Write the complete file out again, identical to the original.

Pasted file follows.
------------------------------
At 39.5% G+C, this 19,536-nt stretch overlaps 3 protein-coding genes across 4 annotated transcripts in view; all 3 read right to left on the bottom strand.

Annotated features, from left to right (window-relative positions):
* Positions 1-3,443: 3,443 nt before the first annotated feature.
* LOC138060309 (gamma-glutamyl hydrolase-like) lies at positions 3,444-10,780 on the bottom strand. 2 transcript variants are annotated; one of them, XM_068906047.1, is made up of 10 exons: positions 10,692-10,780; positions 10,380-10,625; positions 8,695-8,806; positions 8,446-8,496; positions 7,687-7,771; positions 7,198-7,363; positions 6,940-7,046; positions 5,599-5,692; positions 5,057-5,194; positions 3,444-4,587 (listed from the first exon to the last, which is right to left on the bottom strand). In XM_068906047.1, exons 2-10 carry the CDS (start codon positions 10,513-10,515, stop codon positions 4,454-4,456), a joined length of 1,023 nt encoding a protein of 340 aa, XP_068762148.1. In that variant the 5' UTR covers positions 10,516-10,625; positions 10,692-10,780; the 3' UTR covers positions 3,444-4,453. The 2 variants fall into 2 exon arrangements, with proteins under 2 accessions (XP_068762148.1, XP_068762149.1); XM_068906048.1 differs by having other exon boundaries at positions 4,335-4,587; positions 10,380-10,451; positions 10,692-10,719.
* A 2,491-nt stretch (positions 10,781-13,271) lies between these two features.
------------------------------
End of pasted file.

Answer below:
At 39.5% G+C, this 19,536-nt stretch overlaps 3 protein-coding genes across 4 annotated transcripts in view; all 3 read right to left on the bottom strand.

Annotated features, from left to right (window-relative positions):
* Positions 1-3,443: 3,443 nt before the first annotated feature.
* LOC138060309 (gamma-glutamyl hydrolase-like) lies at positions 3,444-10,780 on the bottom strand. 2 transcript variants are annotated; one of them, XM_068906047.1, is made up of 10 exons: positions 10,692-10,780; positions 10,380-10,625; positions 8,695-8,806; positions 8,446-8,496; positions 7,687-7,771; positions 7,198-7,363; positions 6,940-7,046; positions 5,599-5,692; positions 5,057-5,194; positions 3,444-4,587 (listed from the first exon to the last, which is right to left on the bottom strand). In XM_068906047.1, exons 2-10 carry the CDS (start codon positions 10,513-10,515, stop codon positions 4,454-4,456), a joined length of 1,023 nt encoding a protein of 340 aa, XP_068762148.1. In that variant the 5' UTR covers positions 10,516-10,625; positions 10,692-10,780; the 3' UTR covers positions 3,444-4,453. The 2 variants fall into 2 exon arrangements, with proteins under 2 accessions (XP_068762148.1, XP_068762149.1); XM_068906048.1 differs by having other exon boundaries at positions 4,335-4,587; positions 10,380-10,451; positions 10,692-10,719.
* A 2,491-nt stretch (positions 10,781-13,271) lies between these two features.